Almost 200 people attended the conference, Craft Across Continents, which focused on how craft and heritage is supported and promoted across the world. The day included talks from a range of speakers, and an opportunity for makers to pitch their products to Genevieve Sioka, artisan buyer for the National Trust. The conference was part of the second London Craft Week, a celebration of makers and craftspeople across London.
This was the third year a suite of awards was made specifically for heritage crafts. The awards were made by the Heritage Crafts Association in partnership with Queen Elizabeth Scholarship Trust (QEST), Marsh Christian Trust and the National Association of Decorative and Fine Arts Societies (NADFAS). Award recipients include:
- Saddler and side saddle specialist Coralie Chung was awarded an HCA/QEST Training Bursary. Coralie plans to use the bursary to study with Roger Godden, one of the remaining master side saddlers, at the Saddlery Training Centre.
- Basket makers John Cowan, Julie Livesey, and Emma Purcell each received an HCA/NADFAS Heritage Crafts Bursary. All three are established basket makers and plan to use the bursaries to acquire further skills with master basket makers in England, France and Ireland.
- Wheelwright Joe Fredericks received the David Bell Memorial Fund Award. After studying engineering, Joe secured an apprenticeship to develop his knowledge and skills of pre-industrial and industrial wheelwrighting. He plans to use the award to train with master wheelwright Phill Gregson and buy more tools.
- Priscilla McGirr was awarded the Marsh Volunteer of the Year. As chair of Alford Craft Market, Pris has led and organised a variety of events to promote Lincolnshire crafts. This has included demonstrations of mud and stud building, pole lathe turning, pottery, spinning, and Lincolnshire ladder back chair making; and workshops in ceramics, rag rug making, willow weaving, and knitting.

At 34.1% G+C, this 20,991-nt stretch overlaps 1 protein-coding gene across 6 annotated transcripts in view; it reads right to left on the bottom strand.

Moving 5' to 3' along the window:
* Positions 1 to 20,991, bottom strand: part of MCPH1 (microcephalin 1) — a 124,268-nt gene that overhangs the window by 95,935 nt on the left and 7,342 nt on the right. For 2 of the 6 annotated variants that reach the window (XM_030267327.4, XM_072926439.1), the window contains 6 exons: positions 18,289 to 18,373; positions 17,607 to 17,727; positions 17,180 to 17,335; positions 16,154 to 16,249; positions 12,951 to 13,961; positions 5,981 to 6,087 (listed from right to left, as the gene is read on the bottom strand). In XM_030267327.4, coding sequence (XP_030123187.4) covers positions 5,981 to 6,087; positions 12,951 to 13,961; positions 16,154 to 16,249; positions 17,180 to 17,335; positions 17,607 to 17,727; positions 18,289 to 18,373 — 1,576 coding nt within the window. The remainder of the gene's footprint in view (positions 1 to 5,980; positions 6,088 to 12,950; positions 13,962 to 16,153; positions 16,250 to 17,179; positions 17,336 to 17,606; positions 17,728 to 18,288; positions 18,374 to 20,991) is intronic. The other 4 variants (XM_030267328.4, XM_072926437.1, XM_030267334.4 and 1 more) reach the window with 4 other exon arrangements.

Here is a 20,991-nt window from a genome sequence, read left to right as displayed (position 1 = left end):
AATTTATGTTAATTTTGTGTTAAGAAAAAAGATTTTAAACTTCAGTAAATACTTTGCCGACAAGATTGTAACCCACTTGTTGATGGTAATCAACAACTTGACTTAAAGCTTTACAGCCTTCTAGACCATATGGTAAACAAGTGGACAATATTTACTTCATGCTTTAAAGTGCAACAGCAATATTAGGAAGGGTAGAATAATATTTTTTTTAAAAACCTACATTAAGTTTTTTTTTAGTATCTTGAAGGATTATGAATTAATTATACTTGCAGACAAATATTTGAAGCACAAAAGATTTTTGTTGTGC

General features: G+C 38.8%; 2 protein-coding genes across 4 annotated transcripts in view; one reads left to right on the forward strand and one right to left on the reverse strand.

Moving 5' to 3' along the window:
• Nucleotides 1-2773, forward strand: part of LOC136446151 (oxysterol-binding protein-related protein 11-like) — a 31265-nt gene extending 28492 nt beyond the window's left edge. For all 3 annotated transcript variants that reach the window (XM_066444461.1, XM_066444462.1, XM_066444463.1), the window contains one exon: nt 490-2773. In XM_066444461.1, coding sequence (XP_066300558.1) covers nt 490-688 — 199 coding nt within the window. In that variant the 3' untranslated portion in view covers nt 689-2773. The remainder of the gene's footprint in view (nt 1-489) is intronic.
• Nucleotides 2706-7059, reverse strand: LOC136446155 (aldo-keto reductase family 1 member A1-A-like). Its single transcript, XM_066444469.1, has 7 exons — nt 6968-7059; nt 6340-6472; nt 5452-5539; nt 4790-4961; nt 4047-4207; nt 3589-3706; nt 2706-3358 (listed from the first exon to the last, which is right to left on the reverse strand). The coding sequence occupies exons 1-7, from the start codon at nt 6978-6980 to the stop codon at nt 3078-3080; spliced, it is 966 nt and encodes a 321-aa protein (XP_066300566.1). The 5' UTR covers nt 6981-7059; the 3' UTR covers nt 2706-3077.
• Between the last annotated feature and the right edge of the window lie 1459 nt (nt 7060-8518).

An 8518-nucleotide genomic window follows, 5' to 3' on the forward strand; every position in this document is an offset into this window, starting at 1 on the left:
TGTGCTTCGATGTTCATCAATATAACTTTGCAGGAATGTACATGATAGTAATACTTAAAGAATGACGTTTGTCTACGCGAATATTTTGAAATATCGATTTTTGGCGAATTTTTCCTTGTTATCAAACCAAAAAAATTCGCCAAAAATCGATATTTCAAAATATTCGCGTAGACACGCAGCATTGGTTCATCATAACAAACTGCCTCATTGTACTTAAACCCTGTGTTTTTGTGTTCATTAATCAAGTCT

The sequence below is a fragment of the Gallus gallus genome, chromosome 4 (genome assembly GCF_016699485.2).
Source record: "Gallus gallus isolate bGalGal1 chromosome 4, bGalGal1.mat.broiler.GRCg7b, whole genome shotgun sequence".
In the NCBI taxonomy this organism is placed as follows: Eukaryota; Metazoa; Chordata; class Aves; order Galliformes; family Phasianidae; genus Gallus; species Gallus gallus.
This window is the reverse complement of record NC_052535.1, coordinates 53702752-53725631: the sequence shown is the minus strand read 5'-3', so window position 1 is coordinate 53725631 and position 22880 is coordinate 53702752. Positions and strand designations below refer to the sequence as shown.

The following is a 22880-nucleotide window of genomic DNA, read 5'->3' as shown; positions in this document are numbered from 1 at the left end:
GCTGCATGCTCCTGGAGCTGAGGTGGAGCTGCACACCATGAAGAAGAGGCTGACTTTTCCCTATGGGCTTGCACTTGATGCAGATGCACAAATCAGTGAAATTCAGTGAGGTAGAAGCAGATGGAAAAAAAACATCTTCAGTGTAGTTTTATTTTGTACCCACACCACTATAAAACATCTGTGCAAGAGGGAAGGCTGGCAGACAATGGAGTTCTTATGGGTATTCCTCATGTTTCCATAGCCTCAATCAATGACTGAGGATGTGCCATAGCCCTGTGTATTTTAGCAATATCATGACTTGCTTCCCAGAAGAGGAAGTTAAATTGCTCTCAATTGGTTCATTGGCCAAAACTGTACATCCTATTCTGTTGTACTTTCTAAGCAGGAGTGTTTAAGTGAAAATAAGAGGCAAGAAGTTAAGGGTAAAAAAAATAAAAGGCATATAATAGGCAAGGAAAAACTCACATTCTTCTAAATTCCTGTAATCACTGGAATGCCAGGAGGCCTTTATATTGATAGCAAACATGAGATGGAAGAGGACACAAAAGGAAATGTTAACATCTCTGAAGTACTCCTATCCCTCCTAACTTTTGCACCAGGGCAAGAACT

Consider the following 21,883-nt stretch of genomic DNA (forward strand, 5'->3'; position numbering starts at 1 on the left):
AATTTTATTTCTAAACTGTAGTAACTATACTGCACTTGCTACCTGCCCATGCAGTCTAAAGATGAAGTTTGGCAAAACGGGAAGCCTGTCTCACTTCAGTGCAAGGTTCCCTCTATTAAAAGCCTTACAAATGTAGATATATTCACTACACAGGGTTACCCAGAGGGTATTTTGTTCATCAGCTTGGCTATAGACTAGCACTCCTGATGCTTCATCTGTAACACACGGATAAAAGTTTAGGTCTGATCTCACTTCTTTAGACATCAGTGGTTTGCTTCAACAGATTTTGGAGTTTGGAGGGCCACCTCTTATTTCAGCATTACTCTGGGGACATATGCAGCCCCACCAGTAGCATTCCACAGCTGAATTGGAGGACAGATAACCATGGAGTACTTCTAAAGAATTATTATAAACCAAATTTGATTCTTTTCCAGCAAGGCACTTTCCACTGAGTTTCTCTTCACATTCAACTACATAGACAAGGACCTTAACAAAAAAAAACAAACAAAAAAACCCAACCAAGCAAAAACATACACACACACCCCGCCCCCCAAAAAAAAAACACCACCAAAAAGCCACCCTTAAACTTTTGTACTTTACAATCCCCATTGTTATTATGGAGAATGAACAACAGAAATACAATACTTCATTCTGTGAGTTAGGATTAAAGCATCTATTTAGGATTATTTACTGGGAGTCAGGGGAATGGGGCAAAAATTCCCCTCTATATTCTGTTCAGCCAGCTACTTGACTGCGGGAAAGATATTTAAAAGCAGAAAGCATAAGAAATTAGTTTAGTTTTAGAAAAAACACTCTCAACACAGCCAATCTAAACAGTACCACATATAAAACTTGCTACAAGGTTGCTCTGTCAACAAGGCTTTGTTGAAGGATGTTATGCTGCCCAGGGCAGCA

- Shane and Jacqueline Skelton, of Skelton Saws, received the Marsh Made in Britain award. Inspired by the master saw makers of the 18th century, Shane sources his materials – wood, brass, steel – from the UK, often from the area surrounding his workshop. He works with a furniture-making faculty at a college in Warwickshire and, later this year, will be holding one-day courses on saw sharpening to share his skills.
- Weaver Jason Collingwood was awarded the Marsh Trainer of the Year. Jason was taught to weave by his father and, in 1986, set up his own workshop. Since then Jason has woven more than 2,000 rugs and worked with architects and interior designers in the UK and overseas. He has taught traditional rug weaving skills to more than 10,000 people through group workshops, seminars, and residential one-to-one courses for beginners and skilled weavers.
- Master harp maker Allan Shiers, of Telynau Teifi, was awarded the HCA Maker of the Year. Since completing a five-year apprenticeship in 1978, Allan has spent almost 40 years sharing his knowledge and craft. In 2005 he established a not-for-profit community business, which has made more than 900 harps, to ensure a future for harp-making in Wales and he has continued to encourage younger harp makers through apprenticeships, workshops, and masterclasses.
Enameller Jane Short MBE, guitar maker Roger Bucknall MBE, and woodturner Ray Key BEM were presented with certificates to mark their inclusion in the Queen’s Birthday Honours List last year and the New Year’s Honours List earlier this year.
Attendees at the conference also heard from a range of entertaining and informative speakers, including:
- Ritu Sethi, Crafts Revival Trust, India
- Eivind Falk, Norwegian Institute of Crafts
- Kate Malone and Keith Brymer Jones, potters and judges on BBC’s The Great Pottery Throwdown
- Genevieve Sioka, artisan and craft buyer, National Trust
- Julia Weston, chief executive, Winston Churchill Memorial Trust
- Churchill Fellow Hugh Miller, furniture maker
- Churchill Fellow Ruth Davey, shoemaker
The Heritage Crafts Awards celebrate and highlight the traditional living crafts made in the UK that contribute to our national heritage.
The photograph shows David Bell Memorial Fund Award winner Joe Fredericks chatting to conference delegates.